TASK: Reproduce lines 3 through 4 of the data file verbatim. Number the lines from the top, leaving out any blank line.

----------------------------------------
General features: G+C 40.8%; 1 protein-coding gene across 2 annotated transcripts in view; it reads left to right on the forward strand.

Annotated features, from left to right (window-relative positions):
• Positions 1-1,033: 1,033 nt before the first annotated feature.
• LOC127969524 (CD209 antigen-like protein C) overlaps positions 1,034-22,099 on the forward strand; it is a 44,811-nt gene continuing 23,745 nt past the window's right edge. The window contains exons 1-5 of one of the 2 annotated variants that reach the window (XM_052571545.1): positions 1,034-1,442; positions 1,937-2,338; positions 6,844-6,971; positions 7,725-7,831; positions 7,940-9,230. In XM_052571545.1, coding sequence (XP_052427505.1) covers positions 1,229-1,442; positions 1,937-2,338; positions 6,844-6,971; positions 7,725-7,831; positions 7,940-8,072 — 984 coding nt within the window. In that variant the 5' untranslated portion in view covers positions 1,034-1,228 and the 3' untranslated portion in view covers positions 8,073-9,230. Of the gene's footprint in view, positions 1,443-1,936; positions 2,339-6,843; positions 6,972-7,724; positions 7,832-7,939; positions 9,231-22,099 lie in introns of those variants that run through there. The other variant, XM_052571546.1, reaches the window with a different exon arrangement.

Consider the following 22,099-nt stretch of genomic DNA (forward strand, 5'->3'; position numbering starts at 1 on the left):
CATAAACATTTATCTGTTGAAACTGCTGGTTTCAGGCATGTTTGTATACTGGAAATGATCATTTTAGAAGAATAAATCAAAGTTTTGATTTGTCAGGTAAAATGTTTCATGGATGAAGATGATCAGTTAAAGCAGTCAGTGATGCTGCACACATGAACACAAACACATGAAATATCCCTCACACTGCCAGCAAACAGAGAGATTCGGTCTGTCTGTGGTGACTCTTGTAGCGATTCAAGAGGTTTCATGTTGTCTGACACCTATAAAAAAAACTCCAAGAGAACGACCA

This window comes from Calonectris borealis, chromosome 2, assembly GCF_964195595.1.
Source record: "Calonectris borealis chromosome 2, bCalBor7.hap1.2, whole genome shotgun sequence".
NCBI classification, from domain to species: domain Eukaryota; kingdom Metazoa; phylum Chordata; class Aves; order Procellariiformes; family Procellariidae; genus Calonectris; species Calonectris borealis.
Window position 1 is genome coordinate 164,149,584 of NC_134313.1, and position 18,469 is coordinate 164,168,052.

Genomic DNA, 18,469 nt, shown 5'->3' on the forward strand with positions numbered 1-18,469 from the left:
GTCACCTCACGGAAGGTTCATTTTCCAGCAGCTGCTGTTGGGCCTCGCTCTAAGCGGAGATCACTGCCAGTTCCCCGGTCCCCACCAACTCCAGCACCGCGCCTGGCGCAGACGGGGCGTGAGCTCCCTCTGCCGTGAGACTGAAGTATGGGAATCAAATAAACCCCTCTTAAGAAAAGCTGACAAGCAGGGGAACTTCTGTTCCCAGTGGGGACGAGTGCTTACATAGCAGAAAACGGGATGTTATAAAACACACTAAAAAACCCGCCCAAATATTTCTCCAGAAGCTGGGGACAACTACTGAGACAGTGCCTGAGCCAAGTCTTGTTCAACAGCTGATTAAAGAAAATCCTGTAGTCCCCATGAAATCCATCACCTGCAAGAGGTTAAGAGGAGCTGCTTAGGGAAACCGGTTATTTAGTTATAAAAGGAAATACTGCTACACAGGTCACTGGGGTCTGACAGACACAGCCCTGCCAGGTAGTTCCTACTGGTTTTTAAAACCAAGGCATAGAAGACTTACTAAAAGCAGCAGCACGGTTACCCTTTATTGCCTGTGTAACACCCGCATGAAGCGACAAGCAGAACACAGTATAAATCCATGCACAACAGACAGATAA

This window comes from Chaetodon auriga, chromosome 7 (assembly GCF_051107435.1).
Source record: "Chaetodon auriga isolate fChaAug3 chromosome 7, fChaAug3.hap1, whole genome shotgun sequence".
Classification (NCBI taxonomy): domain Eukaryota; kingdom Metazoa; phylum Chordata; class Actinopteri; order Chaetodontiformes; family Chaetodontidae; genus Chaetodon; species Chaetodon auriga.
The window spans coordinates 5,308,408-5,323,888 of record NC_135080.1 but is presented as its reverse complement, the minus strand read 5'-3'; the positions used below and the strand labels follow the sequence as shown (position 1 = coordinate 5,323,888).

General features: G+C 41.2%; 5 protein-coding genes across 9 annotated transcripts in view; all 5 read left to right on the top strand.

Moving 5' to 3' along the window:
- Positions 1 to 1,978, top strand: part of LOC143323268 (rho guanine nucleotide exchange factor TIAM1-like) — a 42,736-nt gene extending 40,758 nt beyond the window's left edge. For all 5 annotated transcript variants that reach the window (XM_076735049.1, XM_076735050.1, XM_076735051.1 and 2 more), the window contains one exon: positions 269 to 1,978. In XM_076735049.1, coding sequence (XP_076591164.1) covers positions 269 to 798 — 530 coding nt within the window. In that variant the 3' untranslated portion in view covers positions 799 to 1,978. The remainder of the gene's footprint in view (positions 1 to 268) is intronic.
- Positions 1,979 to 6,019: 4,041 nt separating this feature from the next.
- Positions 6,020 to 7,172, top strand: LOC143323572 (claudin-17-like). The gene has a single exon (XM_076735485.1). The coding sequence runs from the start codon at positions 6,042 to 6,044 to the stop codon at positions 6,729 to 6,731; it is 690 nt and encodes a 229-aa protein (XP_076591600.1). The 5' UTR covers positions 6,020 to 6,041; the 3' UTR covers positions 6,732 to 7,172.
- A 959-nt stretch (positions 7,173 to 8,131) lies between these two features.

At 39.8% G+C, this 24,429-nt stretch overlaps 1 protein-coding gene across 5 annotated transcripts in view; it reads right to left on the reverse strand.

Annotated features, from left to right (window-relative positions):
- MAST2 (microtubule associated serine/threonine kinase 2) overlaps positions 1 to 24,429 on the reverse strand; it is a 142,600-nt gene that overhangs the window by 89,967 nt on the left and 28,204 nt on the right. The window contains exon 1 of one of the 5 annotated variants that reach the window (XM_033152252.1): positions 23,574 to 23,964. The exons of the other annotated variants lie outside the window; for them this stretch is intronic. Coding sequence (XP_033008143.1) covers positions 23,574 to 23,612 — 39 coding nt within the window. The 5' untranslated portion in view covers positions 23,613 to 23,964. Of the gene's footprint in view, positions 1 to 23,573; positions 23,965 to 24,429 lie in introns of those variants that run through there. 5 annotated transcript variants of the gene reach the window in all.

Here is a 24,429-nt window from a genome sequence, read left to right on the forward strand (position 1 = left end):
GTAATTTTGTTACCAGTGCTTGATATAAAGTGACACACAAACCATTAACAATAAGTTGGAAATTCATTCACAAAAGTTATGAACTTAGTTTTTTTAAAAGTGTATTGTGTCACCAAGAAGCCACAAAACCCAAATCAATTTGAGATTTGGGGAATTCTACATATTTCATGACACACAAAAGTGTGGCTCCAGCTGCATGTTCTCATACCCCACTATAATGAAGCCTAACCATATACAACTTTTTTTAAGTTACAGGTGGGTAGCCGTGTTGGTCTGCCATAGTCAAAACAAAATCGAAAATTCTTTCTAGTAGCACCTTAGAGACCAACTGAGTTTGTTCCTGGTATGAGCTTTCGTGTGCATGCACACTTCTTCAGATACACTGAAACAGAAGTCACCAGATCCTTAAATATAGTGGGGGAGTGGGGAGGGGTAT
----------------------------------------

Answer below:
• Positions 1-1,033: 1,033 nt before the first annotated feature.
• LOC127969524 (CD209 antigen-like protein C) overlaps positions 1,034-22,099 on the forward strand; it is a 44,811-nt gene continuing 23,745 nt past the window's right edge. The window contains exons 1-5 of one of the 2 annotated variants that reach the window (XM_052571545.1): positions 1,034-1,442; positions 1,937-2,338; positions 6,844-6,971; positions 7,725-7,831; positions 7,940-9,230. In XM_052571545.1, coding sequence (XP_052427505.1) covers positions 1,229-1,442; positions 1,937-2,338; positions 6,844-6,971; positions 7,725-7,831; positions 7,940-8,072 — 984 coding nt within the window. In that variant the 5' untranslated portion in view covers positions 1,034-1,228 and the 3' untranslated portion in view covers positions 8,073-9,230. Of the gene's footprint in view, positions 1,443-1,936; positions 2,339-6,843; positions 6,972-7,724; positions 7,832-7,939; positions 9,231-22,099 lie in introns of those variants that run through there. The other variant, XM_052571546.1, reaches the window with a different exon arrangement.